Studies have shown that people have better memories when we are trying to remember items with which we are familiar. Similarly, people tend to create familiar chunks. This familiarity allows one to remember more individual pieces of content, and also more chunks as a whole. One well-known chunking study was conducted by Chase and Ericsson, who worked with an undergraduate student, SF, over two years. They wanted to see if a person's digit span memory could be improved with practice. SF began the experiment with a normal span of 7 digits. SF was a long-distance runner, and chunking strings of digits into race times increased his digit span. By the end of the experiment his digit span had grown to 80 numbers. A later description of the research in The Brain-Targeted Teaching Model for 21st Century Schools (2012) states that SF later expanded his strategy by incorporating ages and years, but his chunks were always familiar, which allowed him to recall them more easily. It is important to note that a person who does not have knowledge in the expert domain (e.g. being familiar with mile/marathon times) would have difficulty chunking with race times and ultimately be unable to memorize as many numbers using this method.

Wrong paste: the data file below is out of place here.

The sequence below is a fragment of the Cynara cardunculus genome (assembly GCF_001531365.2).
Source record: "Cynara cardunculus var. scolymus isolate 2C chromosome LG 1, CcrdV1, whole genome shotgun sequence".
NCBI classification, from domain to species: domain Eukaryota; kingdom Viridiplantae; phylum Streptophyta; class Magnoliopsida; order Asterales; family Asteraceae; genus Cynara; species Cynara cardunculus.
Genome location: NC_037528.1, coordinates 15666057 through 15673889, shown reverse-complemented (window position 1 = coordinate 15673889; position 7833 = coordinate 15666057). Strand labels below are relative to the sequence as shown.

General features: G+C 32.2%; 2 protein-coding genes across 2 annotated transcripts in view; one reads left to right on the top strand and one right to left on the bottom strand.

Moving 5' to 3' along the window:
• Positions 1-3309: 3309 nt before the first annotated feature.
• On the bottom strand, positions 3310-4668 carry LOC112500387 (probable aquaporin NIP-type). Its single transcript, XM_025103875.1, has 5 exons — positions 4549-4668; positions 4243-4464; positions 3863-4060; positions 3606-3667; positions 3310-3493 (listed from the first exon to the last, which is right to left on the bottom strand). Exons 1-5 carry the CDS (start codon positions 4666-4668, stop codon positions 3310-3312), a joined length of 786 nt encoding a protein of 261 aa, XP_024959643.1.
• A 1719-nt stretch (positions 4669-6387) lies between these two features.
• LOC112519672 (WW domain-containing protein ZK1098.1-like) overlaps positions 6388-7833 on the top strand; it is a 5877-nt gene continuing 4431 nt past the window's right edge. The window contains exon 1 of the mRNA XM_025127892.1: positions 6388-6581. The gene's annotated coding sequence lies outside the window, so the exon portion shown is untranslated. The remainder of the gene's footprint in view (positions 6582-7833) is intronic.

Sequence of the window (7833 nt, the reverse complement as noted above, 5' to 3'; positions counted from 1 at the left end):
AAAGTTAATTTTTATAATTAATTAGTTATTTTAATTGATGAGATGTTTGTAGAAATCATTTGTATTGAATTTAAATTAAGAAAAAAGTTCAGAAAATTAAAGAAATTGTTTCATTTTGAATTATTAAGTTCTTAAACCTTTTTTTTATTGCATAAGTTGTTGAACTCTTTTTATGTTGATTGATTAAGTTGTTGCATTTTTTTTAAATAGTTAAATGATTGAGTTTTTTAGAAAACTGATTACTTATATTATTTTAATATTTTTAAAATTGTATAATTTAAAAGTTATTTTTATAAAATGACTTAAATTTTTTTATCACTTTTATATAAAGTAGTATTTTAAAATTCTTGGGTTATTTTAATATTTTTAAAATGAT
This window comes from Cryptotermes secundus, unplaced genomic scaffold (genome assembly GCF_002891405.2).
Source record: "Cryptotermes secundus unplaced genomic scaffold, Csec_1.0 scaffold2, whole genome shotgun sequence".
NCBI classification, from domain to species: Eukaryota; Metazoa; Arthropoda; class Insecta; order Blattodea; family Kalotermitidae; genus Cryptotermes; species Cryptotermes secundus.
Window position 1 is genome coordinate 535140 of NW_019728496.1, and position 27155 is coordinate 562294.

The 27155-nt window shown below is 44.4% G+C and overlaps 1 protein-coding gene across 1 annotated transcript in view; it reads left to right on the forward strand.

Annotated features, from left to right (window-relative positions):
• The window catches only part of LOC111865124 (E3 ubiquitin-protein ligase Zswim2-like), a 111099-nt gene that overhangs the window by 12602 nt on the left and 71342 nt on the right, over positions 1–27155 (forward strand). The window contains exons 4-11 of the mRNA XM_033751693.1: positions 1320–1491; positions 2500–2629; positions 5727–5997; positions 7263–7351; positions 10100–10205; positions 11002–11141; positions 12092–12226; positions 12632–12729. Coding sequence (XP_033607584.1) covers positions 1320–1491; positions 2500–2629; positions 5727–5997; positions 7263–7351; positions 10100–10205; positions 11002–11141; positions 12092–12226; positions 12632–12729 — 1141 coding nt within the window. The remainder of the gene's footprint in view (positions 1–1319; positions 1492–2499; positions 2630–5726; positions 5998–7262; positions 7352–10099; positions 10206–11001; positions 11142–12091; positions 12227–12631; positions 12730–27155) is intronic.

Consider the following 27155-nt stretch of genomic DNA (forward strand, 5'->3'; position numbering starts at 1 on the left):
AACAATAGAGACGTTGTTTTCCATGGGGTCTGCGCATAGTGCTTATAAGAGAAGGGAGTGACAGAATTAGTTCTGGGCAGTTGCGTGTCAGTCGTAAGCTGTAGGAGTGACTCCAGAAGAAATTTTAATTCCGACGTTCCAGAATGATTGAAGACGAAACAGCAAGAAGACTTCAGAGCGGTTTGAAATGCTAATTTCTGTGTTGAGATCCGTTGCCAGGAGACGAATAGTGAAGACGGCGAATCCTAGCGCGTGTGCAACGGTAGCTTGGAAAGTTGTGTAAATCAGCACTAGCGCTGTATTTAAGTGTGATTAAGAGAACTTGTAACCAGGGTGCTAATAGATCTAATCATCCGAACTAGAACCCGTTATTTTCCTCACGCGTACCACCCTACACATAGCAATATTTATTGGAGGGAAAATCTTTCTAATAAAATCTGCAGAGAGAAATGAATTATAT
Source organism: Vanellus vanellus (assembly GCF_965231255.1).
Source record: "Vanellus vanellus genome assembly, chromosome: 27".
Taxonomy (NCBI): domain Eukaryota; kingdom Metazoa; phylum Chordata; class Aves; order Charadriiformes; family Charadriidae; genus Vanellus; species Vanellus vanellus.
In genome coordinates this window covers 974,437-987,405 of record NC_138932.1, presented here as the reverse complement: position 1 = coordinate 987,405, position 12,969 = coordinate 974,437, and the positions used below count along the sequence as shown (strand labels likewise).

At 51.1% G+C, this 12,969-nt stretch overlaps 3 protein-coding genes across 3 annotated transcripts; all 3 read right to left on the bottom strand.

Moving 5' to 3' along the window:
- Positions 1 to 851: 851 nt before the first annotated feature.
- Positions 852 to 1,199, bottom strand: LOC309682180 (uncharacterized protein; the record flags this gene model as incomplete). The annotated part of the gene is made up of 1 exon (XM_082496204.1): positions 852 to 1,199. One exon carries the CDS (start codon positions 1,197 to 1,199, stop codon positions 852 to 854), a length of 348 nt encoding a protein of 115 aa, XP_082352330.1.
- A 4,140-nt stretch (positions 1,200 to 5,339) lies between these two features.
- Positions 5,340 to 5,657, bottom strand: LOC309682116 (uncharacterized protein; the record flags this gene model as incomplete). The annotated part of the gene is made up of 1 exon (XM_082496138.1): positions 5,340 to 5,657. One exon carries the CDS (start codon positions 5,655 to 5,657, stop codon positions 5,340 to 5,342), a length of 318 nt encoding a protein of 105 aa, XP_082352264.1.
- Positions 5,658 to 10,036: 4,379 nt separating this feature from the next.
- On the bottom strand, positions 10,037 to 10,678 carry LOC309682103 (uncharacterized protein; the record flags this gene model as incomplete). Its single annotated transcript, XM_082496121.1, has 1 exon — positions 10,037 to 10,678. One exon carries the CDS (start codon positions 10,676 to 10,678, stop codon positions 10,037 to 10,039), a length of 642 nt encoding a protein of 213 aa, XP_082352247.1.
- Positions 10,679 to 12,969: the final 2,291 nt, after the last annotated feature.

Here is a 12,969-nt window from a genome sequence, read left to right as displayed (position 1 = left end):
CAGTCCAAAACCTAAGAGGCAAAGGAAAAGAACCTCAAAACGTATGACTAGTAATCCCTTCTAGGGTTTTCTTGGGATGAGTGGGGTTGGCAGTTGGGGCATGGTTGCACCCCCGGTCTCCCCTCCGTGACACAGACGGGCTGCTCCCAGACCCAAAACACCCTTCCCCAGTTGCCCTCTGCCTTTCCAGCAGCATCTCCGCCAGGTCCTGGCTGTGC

Chunking as a method of learning can be applied in a number of contexts, and is not limited to learning verbal material. Karl Lashley, in his classic paper on serial order, argued that the sequential responses that appear to be organized in a linear and flat fashion concealed an underlying hierarchical structure. This was then demonstrated in motor control by Rosenbaum et al. (1983). Thus sequences can consist of sub-sequences and these can in turn consist of sub-sub-sequences. Hierarchical representations of sequences have an advantage over linear representations: They combine efficient local action at low hierarchical levels while maintaining the guidance of an overall structure. While the representation of a linear sequence is simple from a storage point of view, there can be potential problems during retrieval. For instance, if there is a break in the sequence chain, subsequent elements will become inaccessible. On the other hand, a hierarchical representation would have multiple levels of representation. A break in the link between lower level nodes does not render any part of the sequence inaccessible, since the control nodes (chunk nodes) at the higher level would still be able to facilitate access to the lower level nodes.